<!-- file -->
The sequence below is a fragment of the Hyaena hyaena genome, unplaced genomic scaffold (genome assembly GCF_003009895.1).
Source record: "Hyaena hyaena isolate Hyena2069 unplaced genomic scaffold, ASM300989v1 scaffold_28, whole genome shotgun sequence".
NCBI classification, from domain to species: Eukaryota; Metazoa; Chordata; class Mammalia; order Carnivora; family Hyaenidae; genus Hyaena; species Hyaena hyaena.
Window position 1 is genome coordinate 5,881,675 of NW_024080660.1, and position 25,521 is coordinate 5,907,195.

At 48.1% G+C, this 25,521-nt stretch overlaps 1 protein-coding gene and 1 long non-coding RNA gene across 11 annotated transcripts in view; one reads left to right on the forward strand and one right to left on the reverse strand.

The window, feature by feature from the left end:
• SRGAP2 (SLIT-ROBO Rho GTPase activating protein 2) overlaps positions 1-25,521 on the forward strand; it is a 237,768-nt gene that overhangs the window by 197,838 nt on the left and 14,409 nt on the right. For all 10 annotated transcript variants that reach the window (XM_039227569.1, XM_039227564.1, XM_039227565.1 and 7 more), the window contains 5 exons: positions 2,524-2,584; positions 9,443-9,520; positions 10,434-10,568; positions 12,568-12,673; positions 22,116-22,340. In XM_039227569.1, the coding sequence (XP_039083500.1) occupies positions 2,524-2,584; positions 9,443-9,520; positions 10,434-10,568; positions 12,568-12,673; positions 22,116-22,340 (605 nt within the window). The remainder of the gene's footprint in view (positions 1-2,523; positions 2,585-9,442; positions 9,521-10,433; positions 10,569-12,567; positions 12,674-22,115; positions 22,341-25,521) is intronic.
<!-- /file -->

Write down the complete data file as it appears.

The sequence below is a fragment of the Hyaena hyaena genome, unplaced genomic scaffold (genome assembly GCF_003009895.1).
Source record: "Hyaena hyaena isolate Hyena2069 unplaced genomic scaffold, ASM300989v1 scaffold_28, whole genome shotgun sequence".
NCBI classification, from domain to species: Eukaryota; Metazoa; Chordata; class Mammalia; order Carnivora; family Hyaenidae; genus Hyaena; species Hyaena hyaena.
Window position 1 is genome coordinate 5,881,675 of NW_024080660.1, and position 25,521 is coordinate 5,907,195.

At 48.1% G+C, this 25,521-nt stretch overlaps 1 protein-coding gene and 1 long non-coding RNA gene across 11 annotated transcripts in view; one reads left to right on the forward strand and one right to left on the reverse strand.

The window, feature by feature from the left end:
• SRGAP2 (SLIT-ROBO Rho GTPase activating protein 2) overlaps positions 1-25,521 on the forward strand; it is a 237,768-nt gene that overhangs the window by 197,838 nt on the left and 14,409 nt on the right. For all 10 annotated transcript variants that reach the window (XM_039227569.1, XM_039227564.1, XM_039227565.1 and 7 more), the window contains 5 exons: positions 2,524-2,584; positions 9,443-9,520; positions 10,434-10,568; positions 12,568-12,673; positions 22,116-22,340. In XM_039227569.1, the coding sequence (XP_039083500.1) occupies positions 2,524-2,584; positions 9,443-9,520; positions 10,434-10,568; positions 12,568-12,673; positions 22,116-22,340 (605 nt within the window). The remainder of the gene's footprint in view (positions 1-2,523; positions 2,585-9,442; positions 9,521-10,433; positions 10,569-12,567; positions 12,674-22,115; positions 22,341-25,521) is intronic.